Pound falls over Brexit fears as polls tighten
The pound fell on Monday after a boost for Brexit backers in Britain's EU referendum put the polls back to neck-and-neck, as divisions in David Cameron's Conservative Party turned increasingly bitter.
Trade unions representing six million workers also urged their members to vote to stay in the European Union, warning that an EU exit under a Conservative government would threaten workers' rights.
Prime Minister Cameron took part in a cross-party event with political opponents Labour, the Liberal Democrats and Greens to accuse "Leave" supporters of "perpetuating an economic con-trick on the British people".
"While they peddle fantasy politics, in the real world our economy is slowing because of the huge uncertainty hanging over Britain's economic future," Cameron said at the "Britain Stronger In" event.
The broadside came after former London mayor Boris Johnson, a leader of the "Leave" campaign who is seen as the most likely successor to Cameron, warned Britain would have to pay more for membership of the EU.
"The risks of 'Remain' are massive," he said, claiming that Britain could also be forced to pay more to solve the migrant crisis and help bail out the eurozone in future, even though it is not a member.
Conservative former prime minister John Major on Sunday had accused Johnson, a charismatic politician with popular appeal, of being a "python" who could not be trusted, in a scathing personal attack.
- 'A lot more volatility' -
Financial markets have proved volatile ahead of the June 23 vote that could see Britain becoming the first country to drop out of the EU and have proved particularly so as the campaign has heated up.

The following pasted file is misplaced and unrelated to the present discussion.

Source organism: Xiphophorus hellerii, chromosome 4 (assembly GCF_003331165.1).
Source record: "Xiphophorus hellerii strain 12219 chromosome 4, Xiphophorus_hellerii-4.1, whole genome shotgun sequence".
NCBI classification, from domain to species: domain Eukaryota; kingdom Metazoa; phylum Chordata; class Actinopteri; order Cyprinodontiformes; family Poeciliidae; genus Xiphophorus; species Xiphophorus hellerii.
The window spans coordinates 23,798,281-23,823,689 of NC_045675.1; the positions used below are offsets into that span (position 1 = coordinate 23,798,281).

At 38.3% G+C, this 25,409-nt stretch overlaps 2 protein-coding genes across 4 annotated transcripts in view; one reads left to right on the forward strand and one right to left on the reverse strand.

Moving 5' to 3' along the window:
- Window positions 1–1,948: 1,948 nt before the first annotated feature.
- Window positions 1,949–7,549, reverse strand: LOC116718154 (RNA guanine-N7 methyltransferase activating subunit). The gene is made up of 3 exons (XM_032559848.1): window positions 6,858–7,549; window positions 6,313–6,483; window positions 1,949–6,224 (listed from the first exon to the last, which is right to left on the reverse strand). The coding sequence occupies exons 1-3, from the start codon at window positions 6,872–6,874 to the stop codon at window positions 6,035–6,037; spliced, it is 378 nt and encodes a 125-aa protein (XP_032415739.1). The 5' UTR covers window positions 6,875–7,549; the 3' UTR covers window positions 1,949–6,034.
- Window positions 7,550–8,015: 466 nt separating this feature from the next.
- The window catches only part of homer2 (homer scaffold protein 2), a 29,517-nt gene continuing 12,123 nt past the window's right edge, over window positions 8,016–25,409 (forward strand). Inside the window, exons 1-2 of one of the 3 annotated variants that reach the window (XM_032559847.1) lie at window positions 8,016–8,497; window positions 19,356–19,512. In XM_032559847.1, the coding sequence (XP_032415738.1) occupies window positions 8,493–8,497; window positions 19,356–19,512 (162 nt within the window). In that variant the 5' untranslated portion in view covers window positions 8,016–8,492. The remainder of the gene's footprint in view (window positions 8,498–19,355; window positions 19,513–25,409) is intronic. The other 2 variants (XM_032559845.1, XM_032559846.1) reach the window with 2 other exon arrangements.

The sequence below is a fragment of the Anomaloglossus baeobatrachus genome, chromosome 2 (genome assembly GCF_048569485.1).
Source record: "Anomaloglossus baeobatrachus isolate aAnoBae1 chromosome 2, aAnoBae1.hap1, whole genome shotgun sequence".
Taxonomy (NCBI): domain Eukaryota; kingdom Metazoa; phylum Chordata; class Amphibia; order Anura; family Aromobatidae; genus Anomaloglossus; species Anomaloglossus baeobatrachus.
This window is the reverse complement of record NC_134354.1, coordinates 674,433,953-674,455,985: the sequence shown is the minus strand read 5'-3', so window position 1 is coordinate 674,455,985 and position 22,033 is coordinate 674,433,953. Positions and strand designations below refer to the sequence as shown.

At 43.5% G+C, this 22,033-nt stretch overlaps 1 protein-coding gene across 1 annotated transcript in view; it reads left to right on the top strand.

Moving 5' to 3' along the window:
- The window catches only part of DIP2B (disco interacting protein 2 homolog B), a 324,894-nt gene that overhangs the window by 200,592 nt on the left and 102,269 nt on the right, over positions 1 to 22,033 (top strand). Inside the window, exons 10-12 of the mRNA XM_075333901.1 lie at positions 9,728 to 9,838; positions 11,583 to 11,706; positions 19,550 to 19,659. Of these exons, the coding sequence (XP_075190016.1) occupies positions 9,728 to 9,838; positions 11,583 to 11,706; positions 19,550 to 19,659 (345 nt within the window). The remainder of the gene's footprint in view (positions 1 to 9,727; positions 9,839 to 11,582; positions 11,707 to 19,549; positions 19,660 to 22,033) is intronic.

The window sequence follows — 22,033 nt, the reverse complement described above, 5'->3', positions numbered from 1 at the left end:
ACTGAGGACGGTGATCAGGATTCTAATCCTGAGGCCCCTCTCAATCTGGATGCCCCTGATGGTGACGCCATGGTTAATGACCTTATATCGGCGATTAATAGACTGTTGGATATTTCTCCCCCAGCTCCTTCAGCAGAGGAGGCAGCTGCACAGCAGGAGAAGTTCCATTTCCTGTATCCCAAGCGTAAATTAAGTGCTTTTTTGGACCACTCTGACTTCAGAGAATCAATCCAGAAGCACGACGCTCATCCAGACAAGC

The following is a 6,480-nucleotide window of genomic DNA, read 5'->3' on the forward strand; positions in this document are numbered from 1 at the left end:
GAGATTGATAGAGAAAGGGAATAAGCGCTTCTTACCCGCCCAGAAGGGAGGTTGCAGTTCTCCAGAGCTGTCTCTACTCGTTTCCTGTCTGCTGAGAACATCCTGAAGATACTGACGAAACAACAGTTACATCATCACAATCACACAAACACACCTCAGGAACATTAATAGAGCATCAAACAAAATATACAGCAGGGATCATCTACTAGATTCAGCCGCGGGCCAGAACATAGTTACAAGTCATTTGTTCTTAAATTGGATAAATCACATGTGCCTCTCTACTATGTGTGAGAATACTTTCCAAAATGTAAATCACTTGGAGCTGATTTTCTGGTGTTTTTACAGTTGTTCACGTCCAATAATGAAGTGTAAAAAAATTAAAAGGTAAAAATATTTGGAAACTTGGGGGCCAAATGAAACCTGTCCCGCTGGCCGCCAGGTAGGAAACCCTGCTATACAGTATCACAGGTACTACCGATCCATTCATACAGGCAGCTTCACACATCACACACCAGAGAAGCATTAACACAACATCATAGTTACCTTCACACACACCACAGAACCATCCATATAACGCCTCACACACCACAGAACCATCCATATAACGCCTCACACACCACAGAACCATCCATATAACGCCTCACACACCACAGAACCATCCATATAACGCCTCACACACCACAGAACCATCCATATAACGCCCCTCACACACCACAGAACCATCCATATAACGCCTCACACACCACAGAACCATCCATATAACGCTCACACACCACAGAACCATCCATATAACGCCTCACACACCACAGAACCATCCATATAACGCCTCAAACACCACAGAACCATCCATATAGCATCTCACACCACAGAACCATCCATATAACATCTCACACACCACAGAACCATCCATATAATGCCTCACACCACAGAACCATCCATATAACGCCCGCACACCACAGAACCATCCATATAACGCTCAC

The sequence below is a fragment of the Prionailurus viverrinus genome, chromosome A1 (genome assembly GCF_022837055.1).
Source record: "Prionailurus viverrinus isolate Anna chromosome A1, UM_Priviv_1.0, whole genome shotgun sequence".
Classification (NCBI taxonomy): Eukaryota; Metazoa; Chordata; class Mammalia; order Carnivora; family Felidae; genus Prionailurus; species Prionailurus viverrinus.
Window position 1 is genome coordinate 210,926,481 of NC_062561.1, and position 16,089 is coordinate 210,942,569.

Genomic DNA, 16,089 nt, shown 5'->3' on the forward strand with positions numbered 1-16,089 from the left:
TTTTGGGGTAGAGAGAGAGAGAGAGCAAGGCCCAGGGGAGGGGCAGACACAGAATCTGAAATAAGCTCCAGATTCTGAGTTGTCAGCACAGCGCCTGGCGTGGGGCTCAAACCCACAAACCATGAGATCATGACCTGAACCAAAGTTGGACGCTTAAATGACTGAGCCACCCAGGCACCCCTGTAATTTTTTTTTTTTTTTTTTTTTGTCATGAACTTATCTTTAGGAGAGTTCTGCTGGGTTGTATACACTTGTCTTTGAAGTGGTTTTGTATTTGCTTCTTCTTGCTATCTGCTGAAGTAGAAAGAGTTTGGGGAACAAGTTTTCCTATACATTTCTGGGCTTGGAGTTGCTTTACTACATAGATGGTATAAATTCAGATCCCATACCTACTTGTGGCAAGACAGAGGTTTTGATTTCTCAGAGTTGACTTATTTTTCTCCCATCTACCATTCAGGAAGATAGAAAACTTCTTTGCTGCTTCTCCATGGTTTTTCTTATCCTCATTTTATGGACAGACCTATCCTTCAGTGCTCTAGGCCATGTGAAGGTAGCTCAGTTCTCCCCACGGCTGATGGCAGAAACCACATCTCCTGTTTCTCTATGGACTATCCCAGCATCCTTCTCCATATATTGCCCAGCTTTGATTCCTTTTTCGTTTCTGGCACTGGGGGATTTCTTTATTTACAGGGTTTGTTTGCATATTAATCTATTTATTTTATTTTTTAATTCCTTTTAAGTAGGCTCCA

Traders on Monday were reacting to two opinion polls over the weekend which put the "Leave" camp just ahead, pushing the WhatUKThinks website's average of the last six polls to 50-50, excluding undecideds.
The pound fell to 79.05 pence against the euro in Asian trading -- its lowest level in three and a half weeks -- and stood at around 78.61 pence against the euro at around 0910 GMT.
The pound also fell against the dollar to $1.4439.
"It is becoming extremely worrying for the financial markets and expect more sterling losses if polls continued to indicate a Brexit lead," said Hussein Sayed, chief market strategist at trader FXTM.
Craig Erlam, senior market analyst at Oanda, said: "With both sides likely to step up their game over the next couple of weeks, I imagine we'll see a lot more volatility in the pound."
- 'Preventing panic' -
Several of the biggest trade unions also urged their members to vote to stay in the 28-member EU.
The general secretaries of Unite, Unison and the GMB were among 10 union leaders who wrote a letter to The Guardian newspaper claiming that parental leave and holiday rights would be under threat without EU protection.
"Maternity and paternity rights, equal treatment for full-time, part-time and agency workers and the right to paid leave -- continue to underpin and protect working rights for British people," read the letter.
"If Britain leaves the EU, we are in no doubt these protections would be under great threat. The Tories would negotiate our exit and, we believe, would negotiate away our rights," it said.
In an indication of growing concern, the BBC reported that pro-EU lawmakers were considering ways of using their parliamentary majority to influence negotiations in case Britons vote to leave.
MPs could push for Britain to remain in the EU single market despite losing membership, for example through continued membership of the European Economic Area.
"We would accept the mandate of the people to leave the EU," the BBC quoted a government minister as saying.
"But everything after that is negotiable and parliament would have its say," the minister said.
British banks have also begun advising their staff on how to deal with customer queries in case of Brexit, the Financial Times newspaper reported.
It quoted bankers as saying the general guidance was to say "there would be no immediate impact, with the aim of reassuring customers and preventing them from panicking".
© 2016 AFP